Supported by the Italian Ministry of Foreign Affairs    
Khirbet al-Batrawy
Season 2005
General Information

The previously unexcavated site of Khirbet al-Batrawy[1] (Lat. 32°05',218" N, Long. 36°04',237" E) has been chosen as the key site of the Upper Wady Zarqa, since it was deemed yielding a high archaeological potential, also in the future perspective of a site rehabilitation and tourist valorization (it lies within the area of the municipality of Zarqa: from one side it is threatened by urban development, but on the other it is located in a favourable spot, with the nearby abandoned quarry which may be exploited for tourist devices).

Khirbet al-Batrawy was a fortified town, lying on top of a hill, which it occupies entirely, and dominating a large part of the Upper Wadi Zarqa. A series of Bronze Age sites were in fact identified in the valley below it, which was one of the main ancient routes connecting the Jordan Valley to the East and to the North of the Jordanian plateau. This district really offered a favourable geo-economic environment for the development of an early urban society. The presence of a massive fortification system all around the site, and the fact that the whole hill was densely inhabited in the Early Bronze Age, as a careful survey has demonstrated, with almost no successive superimpositions nor excavations, does make Khirbet al-Batrawy one of the more promising sites of the region for the study of pristine Jordanian urbanisation.

The first season of excavations took place from May 21st to June 13th and was aimed at fixing the main topographical and chronological pinpoints of the site, by surveying it fully, and with the opening of two areas of excavations: Area A, on the summit (Acropolis), and Area B at the middle of the northern side (Northern City-Wall), where a shallow depression is visible. A complete plan of the city-walls encircling the site and of the major architectural features appearing on the ground was drawn, also plotting all major emerging structures.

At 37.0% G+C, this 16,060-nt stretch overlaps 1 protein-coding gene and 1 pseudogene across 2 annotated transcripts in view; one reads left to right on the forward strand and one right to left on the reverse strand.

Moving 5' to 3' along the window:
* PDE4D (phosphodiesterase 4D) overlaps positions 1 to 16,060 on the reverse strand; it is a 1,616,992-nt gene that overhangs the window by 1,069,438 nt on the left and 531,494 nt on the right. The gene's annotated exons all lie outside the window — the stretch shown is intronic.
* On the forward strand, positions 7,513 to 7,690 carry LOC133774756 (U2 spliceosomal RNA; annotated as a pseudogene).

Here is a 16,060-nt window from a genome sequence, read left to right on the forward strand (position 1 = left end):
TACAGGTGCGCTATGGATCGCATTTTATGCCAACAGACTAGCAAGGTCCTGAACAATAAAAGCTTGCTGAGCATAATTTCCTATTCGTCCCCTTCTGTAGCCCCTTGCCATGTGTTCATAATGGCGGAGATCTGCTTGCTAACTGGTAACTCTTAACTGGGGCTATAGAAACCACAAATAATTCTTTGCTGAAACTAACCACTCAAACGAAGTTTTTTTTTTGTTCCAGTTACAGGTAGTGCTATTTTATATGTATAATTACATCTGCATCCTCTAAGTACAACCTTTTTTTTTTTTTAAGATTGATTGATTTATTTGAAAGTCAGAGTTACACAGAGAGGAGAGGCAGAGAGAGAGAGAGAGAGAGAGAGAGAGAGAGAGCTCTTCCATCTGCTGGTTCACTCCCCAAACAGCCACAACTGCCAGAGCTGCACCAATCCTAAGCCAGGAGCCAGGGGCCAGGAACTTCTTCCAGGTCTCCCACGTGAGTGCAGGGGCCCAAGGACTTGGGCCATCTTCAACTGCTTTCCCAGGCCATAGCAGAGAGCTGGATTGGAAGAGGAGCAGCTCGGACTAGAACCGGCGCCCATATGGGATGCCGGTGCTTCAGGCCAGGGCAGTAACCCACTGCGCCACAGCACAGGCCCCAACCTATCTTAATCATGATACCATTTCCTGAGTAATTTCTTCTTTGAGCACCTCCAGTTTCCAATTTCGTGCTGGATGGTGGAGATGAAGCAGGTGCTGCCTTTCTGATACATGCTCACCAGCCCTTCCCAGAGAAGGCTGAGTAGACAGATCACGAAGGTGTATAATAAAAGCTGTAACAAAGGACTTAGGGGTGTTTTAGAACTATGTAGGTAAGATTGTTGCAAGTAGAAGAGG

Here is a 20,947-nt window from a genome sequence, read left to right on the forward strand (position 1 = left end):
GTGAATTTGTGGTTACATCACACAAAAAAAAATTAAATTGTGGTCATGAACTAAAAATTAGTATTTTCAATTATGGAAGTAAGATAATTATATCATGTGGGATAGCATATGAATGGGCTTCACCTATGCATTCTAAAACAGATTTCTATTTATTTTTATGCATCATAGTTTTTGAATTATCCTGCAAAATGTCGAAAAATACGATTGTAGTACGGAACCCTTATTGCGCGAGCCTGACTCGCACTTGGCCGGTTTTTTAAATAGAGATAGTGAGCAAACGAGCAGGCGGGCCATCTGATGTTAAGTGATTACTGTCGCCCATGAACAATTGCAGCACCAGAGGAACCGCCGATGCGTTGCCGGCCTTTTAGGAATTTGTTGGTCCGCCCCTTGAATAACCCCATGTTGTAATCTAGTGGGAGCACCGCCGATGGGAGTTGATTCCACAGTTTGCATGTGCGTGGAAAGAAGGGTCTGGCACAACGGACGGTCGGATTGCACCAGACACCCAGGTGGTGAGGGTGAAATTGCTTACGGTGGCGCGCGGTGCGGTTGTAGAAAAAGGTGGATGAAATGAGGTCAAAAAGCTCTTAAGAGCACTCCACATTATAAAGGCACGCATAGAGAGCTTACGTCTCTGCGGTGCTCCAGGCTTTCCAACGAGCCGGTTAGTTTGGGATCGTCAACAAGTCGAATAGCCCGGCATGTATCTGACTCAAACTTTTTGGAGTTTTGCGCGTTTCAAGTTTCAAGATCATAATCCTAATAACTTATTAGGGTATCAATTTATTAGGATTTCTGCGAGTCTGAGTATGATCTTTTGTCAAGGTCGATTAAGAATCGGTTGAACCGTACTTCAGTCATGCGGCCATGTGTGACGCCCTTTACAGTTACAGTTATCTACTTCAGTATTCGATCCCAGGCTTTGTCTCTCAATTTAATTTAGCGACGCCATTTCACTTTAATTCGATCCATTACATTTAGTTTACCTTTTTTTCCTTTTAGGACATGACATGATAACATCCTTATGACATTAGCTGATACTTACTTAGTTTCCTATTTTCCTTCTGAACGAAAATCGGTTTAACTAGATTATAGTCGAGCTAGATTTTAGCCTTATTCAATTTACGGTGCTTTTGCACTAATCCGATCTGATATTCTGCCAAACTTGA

The site measures 2.2 hectares, and has roughly the shape of a triangle, with its base along the western side, where it looks towards the Wadi Zarqa. The north-west corner hosted a rectangular tower, and a wall protruding from the line of the city-walls protected the spur at the only spot with a relatively easy access, presumably in the area of a postern gate. A second tower abutted from the city-walls at the centre of the western side, being built upon a terrace of the bedrock. In the south-western spur, a huge round tower was identified, controlling the Zarqa Valley at a strategic turn. From that point, a large panorama was visible. Similarly, the eastern corner of the hill was occupied by a round tower, which is now concealed by a cairn (Cairn III; two more Cairns [I-II] are located on the Acropolis). Other possible postern gates have been tentatively identified at the mid of the southern side and near the eastern corner of the northern side. The latter has been recorded in plan; the passage has a width of 1.2 m. A rectangular bastion and a protruding wall protected the eastern half of the northern side of the city, not far from the shallow depression, which is deemed to indicate the location of the main gate of the city. Here Area B was located, where an inner passage was preliminary identified, which may be accessible through a bent-axis gate (the city-walls have a varying width of 3-4 m).

Five terraces sloping from west to east, delimitated by sustaining walls, testify to the urban complexity of the city, which was apparently densely inhabited during the Early Bronze Age (pottery materials on the surface have a time range from EB II to EB IV, 3000-2000 BC).

[1] JADIS: "Jreyyeh" 2516.011, p. 2.172.